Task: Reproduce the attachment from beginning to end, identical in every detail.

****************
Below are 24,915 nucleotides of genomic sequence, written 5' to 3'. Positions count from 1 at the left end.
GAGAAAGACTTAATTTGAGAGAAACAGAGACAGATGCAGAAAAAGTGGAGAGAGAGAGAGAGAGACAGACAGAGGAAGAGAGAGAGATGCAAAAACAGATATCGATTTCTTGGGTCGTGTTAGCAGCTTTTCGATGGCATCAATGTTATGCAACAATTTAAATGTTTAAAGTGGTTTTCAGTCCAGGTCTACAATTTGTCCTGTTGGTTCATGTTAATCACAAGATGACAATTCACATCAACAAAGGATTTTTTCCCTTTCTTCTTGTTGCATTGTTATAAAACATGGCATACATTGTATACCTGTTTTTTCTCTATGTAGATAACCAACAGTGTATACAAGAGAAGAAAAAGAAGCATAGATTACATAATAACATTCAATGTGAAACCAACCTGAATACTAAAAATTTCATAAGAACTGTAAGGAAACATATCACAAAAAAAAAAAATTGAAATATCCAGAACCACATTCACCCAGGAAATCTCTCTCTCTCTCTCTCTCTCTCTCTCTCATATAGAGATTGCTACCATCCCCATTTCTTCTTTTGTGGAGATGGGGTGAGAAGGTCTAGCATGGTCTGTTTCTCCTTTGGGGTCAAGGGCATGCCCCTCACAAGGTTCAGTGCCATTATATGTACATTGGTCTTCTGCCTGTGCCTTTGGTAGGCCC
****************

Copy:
Below are 24,915 nucleotides of genomic sequence, written 5' to 3'. Positions count from 1 at the left end.
GAGAAAGACTTAATTTGAGAGAAACAGAGACAGATGCAGAAAAAGTGGAGAGAGAGAGAGAGAGACAGACAGAGGAAGAGAGAGAGATGCAAAAACAGATATCGATTTCTTGGGTCGTGTTAGCAGCTTTTCGATGGCATCAATGTTATGCAACAATTTAAATGTTTAAAGTGGTTTTCAGTCCAGGTCTACAATTTGTCCTGTTGGTTCATGTTAATCACAAGATGACAATTCACATCAACAAAGGATTTTTTCCCTTTCTTCTTGTTGCATTGTTATAAAACATGGCATACATTGTATACCTGTTTTTTCTCTATGTAGATAACCAACAGTGTATACAAGAGAAGAAAAAGAAGCATAGATTACATAATAACATTCAATGTGAAACCAACCTGAATACTAAAAATTTCATAAGAACTGTAAGGAAACATATCACAAAAAAAAAAAATTGAAATATCCAGAACCACATTCACCCAGGAAATCTCTCTCTCTCTCTCTCTCTCTCTCTCTCATATAGAGATTGCTACCATCCCCATTTCTTCTTTTGTGGAGATGGGGTGAGAAGGTCTAGCATGGTCTGTTTCTCCTTTGGGGTCAAGGGCATGCCCCTCACAAGGTTCAGTGCCATTATATGTACATTGGTCTTCTGCCTGTGCCTTTGGTAGGCCC